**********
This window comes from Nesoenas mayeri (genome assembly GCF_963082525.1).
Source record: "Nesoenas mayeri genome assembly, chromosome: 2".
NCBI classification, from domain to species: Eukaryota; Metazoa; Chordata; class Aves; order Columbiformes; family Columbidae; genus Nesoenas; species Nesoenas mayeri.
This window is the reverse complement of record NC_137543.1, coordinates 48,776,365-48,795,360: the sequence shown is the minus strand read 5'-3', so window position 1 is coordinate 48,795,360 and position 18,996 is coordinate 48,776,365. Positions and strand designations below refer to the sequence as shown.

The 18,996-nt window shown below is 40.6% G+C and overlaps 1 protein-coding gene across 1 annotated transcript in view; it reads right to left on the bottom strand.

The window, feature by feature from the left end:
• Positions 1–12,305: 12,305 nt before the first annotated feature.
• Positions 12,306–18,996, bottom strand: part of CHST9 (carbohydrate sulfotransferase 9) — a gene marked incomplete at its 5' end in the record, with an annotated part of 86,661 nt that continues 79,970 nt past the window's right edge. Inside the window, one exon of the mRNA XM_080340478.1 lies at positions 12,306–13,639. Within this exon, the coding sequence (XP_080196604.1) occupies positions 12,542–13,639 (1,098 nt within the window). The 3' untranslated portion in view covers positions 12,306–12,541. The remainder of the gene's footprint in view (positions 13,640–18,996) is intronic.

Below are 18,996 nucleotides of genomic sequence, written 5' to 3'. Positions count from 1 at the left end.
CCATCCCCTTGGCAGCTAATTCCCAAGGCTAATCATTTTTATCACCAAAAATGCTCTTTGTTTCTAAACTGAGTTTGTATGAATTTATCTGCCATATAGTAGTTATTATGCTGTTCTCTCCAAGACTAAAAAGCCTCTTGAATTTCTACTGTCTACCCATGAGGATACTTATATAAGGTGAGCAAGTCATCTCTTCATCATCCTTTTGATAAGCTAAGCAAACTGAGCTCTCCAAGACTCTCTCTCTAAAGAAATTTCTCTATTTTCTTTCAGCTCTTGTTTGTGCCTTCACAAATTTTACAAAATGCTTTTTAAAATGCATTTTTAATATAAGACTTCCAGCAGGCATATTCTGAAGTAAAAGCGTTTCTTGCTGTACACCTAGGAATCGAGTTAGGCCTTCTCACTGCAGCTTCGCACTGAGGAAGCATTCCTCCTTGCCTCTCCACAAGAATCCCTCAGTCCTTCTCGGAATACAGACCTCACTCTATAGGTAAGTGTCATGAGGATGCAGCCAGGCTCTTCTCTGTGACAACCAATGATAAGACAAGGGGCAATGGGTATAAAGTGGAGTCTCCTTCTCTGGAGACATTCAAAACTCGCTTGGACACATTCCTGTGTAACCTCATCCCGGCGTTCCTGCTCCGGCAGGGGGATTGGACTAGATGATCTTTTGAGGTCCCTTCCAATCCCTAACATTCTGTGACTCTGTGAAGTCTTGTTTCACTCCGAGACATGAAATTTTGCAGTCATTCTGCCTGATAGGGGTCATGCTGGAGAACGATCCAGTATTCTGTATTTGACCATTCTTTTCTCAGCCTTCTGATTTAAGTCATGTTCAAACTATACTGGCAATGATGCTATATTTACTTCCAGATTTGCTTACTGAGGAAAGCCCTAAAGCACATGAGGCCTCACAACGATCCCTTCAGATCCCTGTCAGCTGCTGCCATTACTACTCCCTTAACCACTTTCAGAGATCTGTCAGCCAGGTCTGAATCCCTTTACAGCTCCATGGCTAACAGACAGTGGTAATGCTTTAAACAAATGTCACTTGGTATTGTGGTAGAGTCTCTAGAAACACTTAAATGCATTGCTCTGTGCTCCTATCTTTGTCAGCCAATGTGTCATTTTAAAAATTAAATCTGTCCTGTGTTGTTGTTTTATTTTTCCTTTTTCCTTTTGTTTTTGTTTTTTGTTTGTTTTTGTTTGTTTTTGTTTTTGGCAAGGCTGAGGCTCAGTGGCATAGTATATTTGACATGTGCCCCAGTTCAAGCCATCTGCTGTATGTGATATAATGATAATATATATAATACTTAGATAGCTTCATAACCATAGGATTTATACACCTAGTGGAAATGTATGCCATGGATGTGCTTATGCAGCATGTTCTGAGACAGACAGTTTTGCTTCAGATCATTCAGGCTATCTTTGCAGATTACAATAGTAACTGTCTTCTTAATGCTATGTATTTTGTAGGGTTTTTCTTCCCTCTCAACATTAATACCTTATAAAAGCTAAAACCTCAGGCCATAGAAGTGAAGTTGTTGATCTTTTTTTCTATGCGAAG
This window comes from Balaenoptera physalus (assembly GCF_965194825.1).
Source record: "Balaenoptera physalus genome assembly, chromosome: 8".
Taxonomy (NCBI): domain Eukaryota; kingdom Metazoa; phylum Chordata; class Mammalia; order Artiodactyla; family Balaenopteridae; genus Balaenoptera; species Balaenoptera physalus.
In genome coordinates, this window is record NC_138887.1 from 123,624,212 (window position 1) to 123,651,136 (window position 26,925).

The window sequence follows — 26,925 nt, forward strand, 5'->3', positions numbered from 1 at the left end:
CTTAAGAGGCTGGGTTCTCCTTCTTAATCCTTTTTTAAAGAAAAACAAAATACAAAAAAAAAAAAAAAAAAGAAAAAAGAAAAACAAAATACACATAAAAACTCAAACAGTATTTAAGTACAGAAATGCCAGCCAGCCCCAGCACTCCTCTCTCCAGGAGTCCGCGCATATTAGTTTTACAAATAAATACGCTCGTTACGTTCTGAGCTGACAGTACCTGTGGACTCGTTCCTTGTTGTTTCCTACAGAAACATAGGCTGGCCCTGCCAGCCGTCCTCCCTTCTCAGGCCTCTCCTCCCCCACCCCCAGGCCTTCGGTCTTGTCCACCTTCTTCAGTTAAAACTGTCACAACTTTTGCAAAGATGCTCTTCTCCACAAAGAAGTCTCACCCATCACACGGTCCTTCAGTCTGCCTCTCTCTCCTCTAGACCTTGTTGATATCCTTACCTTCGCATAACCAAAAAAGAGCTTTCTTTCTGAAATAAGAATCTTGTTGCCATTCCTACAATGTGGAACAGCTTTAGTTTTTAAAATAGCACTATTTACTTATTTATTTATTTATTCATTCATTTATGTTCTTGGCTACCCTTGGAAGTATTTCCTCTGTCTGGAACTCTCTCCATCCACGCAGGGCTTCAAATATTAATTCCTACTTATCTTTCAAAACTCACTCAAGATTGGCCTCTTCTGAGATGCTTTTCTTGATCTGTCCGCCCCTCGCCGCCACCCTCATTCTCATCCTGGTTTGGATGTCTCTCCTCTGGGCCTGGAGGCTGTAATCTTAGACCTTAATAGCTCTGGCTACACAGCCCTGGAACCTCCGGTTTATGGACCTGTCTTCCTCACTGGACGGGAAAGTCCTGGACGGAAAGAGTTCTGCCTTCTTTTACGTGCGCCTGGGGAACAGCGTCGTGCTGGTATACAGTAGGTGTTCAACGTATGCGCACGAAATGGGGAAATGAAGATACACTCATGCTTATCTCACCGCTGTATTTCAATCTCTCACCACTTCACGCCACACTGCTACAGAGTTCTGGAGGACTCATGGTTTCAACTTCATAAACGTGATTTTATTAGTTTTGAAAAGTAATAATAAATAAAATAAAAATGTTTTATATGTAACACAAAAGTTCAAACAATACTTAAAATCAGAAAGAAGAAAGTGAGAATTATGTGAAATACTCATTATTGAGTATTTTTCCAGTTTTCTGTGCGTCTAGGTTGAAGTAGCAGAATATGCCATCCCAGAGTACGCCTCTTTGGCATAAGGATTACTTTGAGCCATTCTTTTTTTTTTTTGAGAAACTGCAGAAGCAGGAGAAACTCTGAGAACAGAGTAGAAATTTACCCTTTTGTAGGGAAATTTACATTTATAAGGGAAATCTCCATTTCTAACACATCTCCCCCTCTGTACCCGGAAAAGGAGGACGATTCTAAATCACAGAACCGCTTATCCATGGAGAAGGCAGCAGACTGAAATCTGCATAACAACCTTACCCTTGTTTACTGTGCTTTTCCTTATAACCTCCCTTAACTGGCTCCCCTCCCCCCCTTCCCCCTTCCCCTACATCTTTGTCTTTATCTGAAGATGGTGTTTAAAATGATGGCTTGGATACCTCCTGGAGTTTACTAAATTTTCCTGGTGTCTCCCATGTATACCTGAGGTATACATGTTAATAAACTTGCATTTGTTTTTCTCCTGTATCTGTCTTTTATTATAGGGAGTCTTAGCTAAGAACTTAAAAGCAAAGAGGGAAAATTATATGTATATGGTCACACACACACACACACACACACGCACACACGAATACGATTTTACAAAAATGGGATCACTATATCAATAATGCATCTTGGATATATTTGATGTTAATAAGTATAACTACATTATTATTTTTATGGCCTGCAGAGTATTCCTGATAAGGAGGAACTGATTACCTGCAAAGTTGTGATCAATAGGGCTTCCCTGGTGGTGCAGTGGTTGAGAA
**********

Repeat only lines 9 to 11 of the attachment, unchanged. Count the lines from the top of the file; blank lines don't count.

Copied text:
Below are 18,996 nucleotides of genomic sequence, written 5' to 3'. Positions count from 1 at the left end.
CCATCCCCTTGGCAGCTAATTCCCAAGGCTAATCATTTTTATCACCAAAAATGCTCTTTGTTTCTAAACTGAGTTTGTATGAATTTATCTGCCATATAGTAGTTATTATGCTGTTCTCTCCAAGACTAAAAAGCCTCTTGAATTTCTACTGTCTACCCATGAGGATACTTATATAAGGTGAGCAAGTCATCTCTTCATCATCCTTTTGATAAGCTAAGCAAACTGAGCTCTCCAAGACTCTCTCTCTAAAGAAATTTCTCTATTTTCTTTCAGCTCTTGTTTGTGCCTTCACAAATTTTACAAAATGCTTTTTAAAATGCATTTTTAATATAAGACTTCCAGCAGGCATATTCTGAAGTAAAAGCGTTTCTTGCTGTACACCTAGGAATCGAGTTAGGCCTTCTCACTGCAGCTTCGCACTGAGGAAGCATTCCTCCTTGCCTCTCCACAAGAATCCCTCAGTCCTTCTCGGAATACAGACCTCACTCTATAGGTAAGTGTCATGAGGATGCAGCCAGGCTCTTCTCTGTGACAACCAATGATAAGACAAGGGGCAATGGGTATAAAGTGGAGTCTCCTTCTCTGGAGACATTCAAAACTCGCTTGGACACATTCCTGTGTAACCTCATCCCGGCGTTCCTGCTCCGGCAGGGGGATTGGACTAGATGATCTTTTGAGGTCCCTTCCAATCCCTAACATTCTGTGACTCTGTGAAGTCTTGTTTCACTCCGAGACATGAAATTTTGCAGTCATTCTGCCTGATAGGGGTCATGCTGGAGAACGATCCAGTATTCTGTATTTGACCATTCTTTTCTCAGCCTTCTGATTTAAGTCATGTTCAAACTATACTGGCAATGATGCTATATTTACTTCCAGATTTGCTTACTGAGGAAAGCCCTAAAGCACATGAGGCCTCACAACGATCCCTTCAGATCCCTGTCAGCTGCTGCCATTACTACTCCCTTAACCACTTTCAGAGATCTGTCAGCCAGGTCTGAATCCCTTTACAGCTCCATGGCTAACAGACAGTGGTAATGCTTTAAACAAATGTCACTTGGTATTGTGGTAGAGTCTCTAGAAACACTTAAATGCATTGCTCTGTGCTCCTATCTTTGTCAGCCAATGTGTCATTTTAAAAATTAAATCTGTCCTGTGTTGTTGTTTTATTTTTCCTTTTTCCTTTTGTTTTTGTTTTTTGTTTGTTTTTGTTTGTTTTTGTTTTTGGCAAGGCTGAGGCTCAGTGGCATAGTATATTTGACATGTGCCCCAGTTCAAGCCATCTGCTGTATGTGATATAATGATAATATATATAATACTTAGATAGCTTCATAACCATAGGATTTATACACCTAGTGGAAATGTATGCCATGGATGTGCTTATGCAGCATGTTCTGAGACAGACAGTTTTGCTTCAGATCATTCAGGCTATCTTTGCAGATTACAATAGTAACTGTCTTCTTAATGCTATGTATTTTGTAGGGTTTTTCTTCCCTCTCAACATTAATACCTTATAAAAGCTAAAACCTCAGGCCATAGAAGTGAAGTTGTTGATCTTTTTTTCTATGCGAAG
This window comes from Balaenoptera physalus (assembly GCF_965194825.1).